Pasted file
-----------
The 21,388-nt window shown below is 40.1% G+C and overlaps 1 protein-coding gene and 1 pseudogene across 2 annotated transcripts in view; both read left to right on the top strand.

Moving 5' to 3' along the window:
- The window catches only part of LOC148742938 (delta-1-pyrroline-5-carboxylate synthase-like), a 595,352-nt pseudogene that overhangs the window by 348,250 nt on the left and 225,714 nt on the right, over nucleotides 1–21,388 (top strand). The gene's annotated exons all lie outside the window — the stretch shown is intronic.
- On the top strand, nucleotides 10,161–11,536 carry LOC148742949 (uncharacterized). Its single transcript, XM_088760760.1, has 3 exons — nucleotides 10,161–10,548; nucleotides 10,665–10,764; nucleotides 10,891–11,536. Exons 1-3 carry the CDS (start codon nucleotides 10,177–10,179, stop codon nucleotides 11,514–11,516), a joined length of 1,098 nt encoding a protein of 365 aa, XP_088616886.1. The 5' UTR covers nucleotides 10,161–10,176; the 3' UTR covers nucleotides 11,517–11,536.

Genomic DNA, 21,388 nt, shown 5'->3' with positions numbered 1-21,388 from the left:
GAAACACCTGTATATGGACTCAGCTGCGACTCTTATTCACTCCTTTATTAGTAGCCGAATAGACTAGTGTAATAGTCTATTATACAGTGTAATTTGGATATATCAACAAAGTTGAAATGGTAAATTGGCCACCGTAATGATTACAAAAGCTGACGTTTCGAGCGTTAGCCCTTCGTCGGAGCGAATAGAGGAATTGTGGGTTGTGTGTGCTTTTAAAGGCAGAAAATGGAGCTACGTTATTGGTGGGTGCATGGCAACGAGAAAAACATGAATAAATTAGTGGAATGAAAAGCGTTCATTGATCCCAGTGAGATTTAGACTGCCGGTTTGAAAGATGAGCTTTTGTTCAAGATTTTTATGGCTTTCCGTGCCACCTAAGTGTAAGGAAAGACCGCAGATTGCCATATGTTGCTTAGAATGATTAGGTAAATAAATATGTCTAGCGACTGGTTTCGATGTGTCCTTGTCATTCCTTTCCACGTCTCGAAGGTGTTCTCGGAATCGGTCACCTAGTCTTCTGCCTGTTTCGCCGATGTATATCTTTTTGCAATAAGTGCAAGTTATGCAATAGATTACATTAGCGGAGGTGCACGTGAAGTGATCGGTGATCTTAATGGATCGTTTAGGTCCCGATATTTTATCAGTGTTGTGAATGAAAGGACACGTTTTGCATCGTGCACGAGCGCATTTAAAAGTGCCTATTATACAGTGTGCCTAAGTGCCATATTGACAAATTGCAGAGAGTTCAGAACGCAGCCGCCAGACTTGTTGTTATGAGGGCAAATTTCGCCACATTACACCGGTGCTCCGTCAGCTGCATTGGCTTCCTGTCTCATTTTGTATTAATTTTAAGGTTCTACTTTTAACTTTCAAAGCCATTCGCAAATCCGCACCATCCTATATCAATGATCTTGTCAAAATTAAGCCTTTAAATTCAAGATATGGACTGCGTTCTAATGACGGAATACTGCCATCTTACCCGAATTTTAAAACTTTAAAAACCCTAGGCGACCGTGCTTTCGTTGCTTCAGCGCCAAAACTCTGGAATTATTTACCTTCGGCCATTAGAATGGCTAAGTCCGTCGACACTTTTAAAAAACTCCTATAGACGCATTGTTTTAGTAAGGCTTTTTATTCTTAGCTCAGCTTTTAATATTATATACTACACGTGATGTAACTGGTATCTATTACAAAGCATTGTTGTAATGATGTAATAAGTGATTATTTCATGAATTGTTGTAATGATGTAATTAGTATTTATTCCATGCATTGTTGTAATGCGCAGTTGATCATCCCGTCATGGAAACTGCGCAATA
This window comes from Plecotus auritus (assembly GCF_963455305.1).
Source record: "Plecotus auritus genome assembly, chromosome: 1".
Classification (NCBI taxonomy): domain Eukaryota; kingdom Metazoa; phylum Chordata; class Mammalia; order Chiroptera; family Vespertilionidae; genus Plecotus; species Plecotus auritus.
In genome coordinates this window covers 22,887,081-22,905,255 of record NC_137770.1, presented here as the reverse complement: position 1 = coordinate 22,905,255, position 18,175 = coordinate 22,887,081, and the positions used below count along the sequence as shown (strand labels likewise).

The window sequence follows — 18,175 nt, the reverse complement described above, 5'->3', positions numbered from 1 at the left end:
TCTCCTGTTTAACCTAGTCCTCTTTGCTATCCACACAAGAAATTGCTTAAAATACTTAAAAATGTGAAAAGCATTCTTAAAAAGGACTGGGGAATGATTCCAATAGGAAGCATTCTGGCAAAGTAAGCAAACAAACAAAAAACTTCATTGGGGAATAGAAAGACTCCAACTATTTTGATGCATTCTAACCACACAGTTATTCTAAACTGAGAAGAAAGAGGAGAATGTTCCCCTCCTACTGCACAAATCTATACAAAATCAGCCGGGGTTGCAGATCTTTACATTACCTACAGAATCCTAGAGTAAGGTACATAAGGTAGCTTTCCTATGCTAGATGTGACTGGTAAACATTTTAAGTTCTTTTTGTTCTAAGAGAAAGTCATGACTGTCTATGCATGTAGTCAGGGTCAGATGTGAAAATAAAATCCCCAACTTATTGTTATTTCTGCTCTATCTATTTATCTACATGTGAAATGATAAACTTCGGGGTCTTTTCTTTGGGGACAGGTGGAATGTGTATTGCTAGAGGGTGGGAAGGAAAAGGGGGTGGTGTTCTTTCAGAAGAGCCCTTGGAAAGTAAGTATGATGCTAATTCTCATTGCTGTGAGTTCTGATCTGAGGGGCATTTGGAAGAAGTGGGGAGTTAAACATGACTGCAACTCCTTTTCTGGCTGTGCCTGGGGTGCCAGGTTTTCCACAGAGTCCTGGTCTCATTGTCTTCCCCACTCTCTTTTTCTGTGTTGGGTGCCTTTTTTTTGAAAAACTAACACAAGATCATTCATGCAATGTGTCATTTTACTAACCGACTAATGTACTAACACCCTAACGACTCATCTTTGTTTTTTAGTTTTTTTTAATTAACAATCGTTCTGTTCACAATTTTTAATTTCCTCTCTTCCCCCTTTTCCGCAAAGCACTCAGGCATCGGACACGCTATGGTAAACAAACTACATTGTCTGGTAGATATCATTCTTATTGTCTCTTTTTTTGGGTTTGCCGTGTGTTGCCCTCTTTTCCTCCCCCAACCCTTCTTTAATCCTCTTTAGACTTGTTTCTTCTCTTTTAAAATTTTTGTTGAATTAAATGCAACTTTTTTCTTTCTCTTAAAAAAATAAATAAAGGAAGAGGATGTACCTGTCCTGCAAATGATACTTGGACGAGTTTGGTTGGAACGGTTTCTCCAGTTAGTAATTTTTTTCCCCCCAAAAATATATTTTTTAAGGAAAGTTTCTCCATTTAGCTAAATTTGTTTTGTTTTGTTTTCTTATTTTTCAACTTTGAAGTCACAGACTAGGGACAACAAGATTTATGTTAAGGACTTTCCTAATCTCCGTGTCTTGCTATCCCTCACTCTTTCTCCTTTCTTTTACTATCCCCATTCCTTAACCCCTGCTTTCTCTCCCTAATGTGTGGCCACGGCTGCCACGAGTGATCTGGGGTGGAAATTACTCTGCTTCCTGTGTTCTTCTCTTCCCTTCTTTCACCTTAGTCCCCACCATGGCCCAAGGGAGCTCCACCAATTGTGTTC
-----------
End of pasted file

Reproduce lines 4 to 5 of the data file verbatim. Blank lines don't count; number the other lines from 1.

- On the top strand, nucleotides 10,161–11,536 carry LOC148742949 (uncharacterized). Its single transcript, XM_088760760.1, has 3 exons — nucleotides 10,161–10,548; nucleotides 10,665–10,764; nucleotides 10,891–11,536. Exons 1-3 carry the CDS (start codon nucleotides 10,177–10,179, stop codon nucleotides 11,514–11,516), a joined length of 1,098 nt encoding a protein of 365 aa, XP_088616886.1. The 5' UTR covers nucleotides 10,161–10,176; the 3' UTR covers nucleotides 11,517–11,536.

Genomic DNA, 21,388 nt, shown 5'->3' with positions numbered 1-21,388 from the left: